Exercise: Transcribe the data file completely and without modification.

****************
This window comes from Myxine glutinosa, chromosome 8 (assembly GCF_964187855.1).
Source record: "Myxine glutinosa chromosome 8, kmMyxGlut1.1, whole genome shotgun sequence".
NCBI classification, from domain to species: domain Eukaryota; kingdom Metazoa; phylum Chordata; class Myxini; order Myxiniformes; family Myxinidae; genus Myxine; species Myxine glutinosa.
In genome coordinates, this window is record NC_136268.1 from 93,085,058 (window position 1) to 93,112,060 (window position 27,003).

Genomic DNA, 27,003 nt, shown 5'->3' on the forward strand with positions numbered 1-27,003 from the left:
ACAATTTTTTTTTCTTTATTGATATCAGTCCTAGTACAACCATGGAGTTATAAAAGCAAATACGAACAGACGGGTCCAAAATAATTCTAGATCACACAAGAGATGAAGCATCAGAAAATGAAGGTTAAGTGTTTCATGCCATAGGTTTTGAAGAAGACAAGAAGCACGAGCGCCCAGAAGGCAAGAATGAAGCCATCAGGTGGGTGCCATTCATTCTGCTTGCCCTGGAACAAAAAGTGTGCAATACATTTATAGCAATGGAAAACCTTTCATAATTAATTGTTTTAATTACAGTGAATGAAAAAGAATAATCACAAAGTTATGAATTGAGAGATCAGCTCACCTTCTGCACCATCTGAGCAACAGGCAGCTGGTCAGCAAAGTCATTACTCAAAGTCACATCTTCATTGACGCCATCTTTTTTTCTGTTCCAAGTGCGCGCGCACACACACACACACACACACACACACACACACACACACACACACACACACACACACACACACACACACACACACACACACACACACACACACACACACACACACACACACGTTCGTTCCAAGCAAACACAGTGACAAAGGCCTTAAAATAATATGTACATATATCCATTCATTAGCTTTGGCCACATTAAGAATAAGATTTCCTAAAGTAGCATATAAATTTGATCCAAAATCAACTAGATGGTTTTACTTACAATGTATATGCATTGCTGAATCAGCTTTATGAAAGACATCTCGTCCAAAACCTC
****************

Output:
This window comes from Myxine glutinosa, chromosome 8 (assembly GCF_964187855.1).
Source record: "Myxine glutinosa chromosome 8, kmMyxGlut1.1, whole genome shotgun sequence".
NCBI classification, from domain to species: domain Eukaryota; kingdom Metazoa; phylum Chordata; class Myxini; order Myxiniformes; family Myxinidae; genus Myxine; species Myxine glutinosa.
In genome coordinates, this window is record NC_136268.1 from 93,085,058 (window position 1) to 93,112,060 (window position 27,003).

Genomic DNA, 27,003 nt, shown 5'->3' on the forward strand with positions numbered 1-27,003 from the left:
ACAATTTTTTTTTCTTTATTGATATCAGTCCTAGTACAACCATGGAGTTATAAAAGCAAATACGAACAGACGGGTCCAAAATAATTCTAGATCACACAAGAGATGAAGCATCAGAAAATGAAGGTTAAGTGTTTCATGCCATAGGTTTTGAAGAAGACAAGAAGCACGAGCGCCCAGAAGGCAAGAATGAAGCCATCAGGTGGGTGCCATTCATTCTGCTTGCCCTGGAACAAAAAGTGTGCAATACATTTATAGCAATGGAAAACCTTTCATAATTAATTGTTTTAATTACAGTGAATGAAAAAGAATAATCACAAAGTTATGAATTGAGAGATCAGCTCACCTTCTGCACCATCTGAGCAACAGGCAGCTGGTCAGCAAAGTCATTACTCAAAGTCACATCTTCATTGACGCCATCTTTTTTTCTGTTCCAAGTGCGCGCGCACACACACACACACACACACACACACACACACACACACACACACACACACACACACACACACACACACACACACACACACACACACACACACACACACACACACACACACGTTCGTTCCAAGCAAACACAGTGACAAAGGCCTTAAAATAATATGTACATATATCCATTCATTAGCTTTGGCCACATTAAGAATAAGATTTCCTAAAGTAGCATATAAATTTGATCCAAAATCAACTAGATGGTTTTACTTACAATGTATATGCATTGCTGAATCAGCTTTATGAAAGACATCTCGTCCAAAACCTC